Before we test the movie, let's talk about what we've done in the component's parameters. First, we removed the time limit so that people playing the game have an infinite amount of time to make the matches. Next, we changed the rows to 4 and the columns to 5. This means there will be 20 game pieces or objects on the stage. Setting the padding to 0 will display all the pieces directly next to one another. Then we set the pieces so that they will be arrayed out starting at the upper-left corner of the stage.
Let's say we want only the game pieces visible. That means we need to change the stage size so that it will only display the game pieces and nothing else. The game pieces or objects are all 75 pixels square. Therefore, to determine our stage size, we multiply 5 times 75 for the width and 4 times 75 for the height. Follow these steps:
Select Document from the Modify menu to open the Document Properties dialog box.
Change the Width to 375 and the Height to 300.
Click OK to close the Document Properties dialog box.
Now the stage size matches the size all of the game pieces. In other words, the game pieces will cover the entire stage.
One other change that we made to the Concentration Game component's parameters was setting the Show Matching Pieces parameter to False. This means that when players match pieces, those game pieces will go away. Let's place a picture below the game pieces so that when the player matches the pieces, an image will appear underneath.
Create a new layer named "background" and place that layer below all the other layers.
Place a keyframe on frame 10 on the new background layer.
Open the library, open the folder named Bitmaps, and drag the clown.jpg onto the keyframe on frame 10 of the new background layer.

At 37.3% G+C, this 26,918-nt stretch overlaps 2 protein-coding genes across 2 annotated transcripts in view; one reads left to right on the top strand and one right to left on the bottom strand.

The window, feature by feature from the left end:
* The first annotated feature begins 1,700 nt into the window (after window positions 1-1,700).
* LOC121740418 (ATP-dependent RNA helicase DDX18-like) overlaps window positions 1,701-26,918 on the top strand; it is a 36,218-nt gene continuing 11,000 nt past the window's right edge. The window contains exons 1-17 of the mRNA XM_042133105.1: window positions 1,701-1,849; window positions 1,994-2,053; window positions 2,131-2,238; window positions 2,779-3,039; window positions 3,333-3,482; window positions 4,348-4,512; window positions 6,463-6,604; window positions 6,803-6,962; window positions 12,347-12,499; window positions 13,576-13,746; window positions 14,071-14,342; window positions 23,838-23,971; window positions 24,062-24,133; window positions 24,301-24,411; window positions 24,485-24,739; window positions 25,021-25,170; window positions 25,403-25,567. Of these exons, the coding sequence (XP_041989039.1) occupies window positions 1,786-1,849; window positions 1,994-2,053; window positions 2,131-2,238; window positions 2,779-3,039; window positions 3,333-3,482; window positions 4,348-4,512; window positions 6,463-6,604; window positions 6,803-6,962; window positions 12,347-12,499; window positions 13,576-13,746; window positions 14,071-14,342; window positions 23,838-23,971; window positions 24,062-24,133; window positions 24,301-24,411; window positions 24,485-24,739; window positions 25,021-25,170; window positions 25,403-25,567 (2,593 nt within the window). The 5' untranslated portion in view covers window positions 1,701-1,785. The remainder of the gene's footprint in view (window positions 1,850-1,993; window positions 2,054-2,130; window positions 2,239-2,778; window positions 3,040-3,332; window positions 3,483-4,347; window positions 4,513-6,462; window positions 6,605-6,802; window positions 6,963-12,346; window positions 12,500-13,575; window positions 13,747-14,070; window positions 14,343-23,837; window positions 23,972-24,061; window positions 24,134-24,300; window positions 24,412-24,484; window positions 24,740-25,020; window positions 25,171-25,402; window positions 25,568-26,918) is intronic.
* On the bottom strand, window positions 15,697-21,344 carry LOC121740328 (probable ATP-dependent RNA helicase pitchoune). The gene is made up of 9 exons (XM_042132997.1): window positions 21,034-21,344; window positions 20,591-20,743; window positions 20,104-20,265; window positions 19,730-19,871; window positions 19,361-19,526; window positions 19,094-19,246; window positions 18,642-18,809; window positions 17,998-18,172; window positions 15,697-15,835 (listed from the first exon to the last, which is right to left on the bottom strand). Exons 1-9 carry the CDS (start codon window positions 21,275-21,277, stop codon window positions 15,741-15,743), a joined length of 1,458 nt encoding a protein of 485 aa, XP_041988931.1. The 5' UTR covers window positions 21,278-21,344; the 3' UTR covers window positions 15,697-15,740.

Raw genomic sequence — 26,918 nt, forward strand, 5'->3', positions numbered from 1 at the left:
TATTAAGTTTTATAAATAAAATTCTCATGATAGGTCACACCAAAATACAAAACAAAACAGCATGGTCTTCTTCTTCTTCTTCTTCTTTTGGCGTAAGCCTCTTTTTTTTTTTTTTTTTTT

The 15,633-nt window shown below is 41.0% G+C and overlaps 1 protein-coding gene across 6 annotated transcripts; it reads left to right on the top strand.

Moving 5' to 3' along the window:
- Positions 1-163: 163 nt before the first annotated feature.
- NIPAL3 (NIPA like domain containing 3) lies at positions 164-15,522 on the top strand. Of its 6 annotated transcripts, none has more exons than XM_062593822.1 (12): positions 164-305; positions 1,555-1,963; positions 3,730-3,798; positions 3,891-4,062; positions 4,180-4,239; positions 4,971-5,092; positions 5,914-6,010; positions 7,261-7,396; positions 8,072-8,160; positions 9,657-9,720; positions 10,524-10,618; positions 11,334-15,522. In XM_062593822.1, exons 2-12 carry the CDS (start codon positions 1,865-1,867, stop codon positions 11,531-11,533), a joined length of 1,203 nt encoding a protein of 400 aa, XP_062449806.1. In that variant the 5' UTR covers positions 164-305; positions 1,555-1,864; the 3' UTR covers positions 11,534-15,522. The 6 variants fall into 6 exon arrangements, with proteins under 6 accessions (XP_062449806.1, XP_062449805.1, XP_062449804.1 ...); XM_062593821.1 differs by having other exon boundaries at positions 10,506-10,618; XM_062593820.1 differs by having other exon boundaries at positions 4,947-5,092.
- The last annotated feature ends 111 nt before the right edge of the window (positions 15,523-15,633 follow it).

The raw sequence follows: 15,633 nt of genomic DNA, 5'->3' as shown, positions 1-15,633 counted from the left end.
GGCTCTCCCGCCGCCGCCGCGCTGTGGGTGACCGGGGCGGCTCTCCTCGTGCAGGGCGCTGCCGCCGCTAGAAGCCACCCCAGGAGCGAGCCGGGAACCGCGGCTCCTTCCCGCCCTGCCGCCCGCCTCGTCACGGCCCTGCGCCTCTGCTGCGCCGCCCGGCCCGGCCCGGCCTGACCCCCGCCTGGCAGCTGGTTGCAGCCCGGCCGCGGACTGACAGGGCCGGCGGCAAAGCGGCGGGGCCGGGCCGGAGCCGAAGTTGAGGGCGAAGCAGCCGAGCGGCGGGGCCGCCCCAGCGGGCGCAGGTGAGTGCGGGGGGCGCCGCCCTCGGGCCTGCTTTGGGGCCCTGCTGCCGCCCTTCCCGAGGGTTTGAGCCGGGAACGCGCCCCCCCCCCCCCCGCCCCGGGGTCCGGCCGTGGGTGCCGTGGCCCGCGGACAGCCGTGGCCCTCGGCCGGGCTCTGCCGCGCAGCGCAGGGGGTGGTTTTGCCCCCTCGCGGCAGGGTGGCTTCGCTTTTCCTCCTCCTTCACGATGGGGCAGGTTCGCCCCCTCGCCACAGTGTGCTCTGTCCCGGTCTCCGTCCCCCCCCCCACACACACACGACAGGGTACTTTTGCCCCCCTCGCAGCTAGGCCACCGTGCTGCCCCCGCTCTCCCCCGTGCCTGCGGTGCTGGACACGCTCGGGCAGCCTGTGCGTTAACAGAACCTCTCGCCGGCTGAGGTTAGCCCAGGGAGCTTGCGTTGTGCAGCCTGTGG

Center the clown.jpg image on the stage, as shown in Figure 9.12.
Figure 9.12: Placing the clown.jpg image on the stage
Now let's change the imagery that you need to match in the game. Notice the images to the left of the stage. These are the images that the player must match. They aren't very interesting, so let's change them.
Select the image in the top-left corner.
Open the Properties panel and notice that it has the instance name "object1a" (see Figure 9.13). The game will not work properly if the objects are not named with this syntax. However, you can edit these movie clips and put whatever artwork you want in them.
Figure 9.13: The first object in the upper-right corner has the instance name "object1a."
Double-click the object1a movie clip in the library to open it on the stage.
Open the folder named Pics in the library.
Delete the artwork in the object1 movie clip and drag the movie clip named "pic1" onto the stage.
Center the movie clip on the stage.
Return to the main Timeline and notice that the new artwork is in both the movie clip with the instance name "object1a" and the movie clip with the instance name "object1b" (see Figure 9.14).
Figure 9.14: Edit the object1 movie clip and replace the original artwork with the pic1 movie clip.
Repeat this process for all the other objects on the stage. For example, replace the artwork in the object2 movie clip with the "pic2" movie clip and so on. When you are finished, the objects on the stage should look like Figure 9.15.
Figure 9.15: Replace the artwork in all of the objects with the corresponding movie clips in the Pic library.
Now you're ready to test the movie. Notice that when you match the pieces, the image shows through the background, as in Figure 9.16. Also notice that the game uses all the game pieces you placed into the object movie clips.
Figure 9.16: The background image shows through when the player makes a match.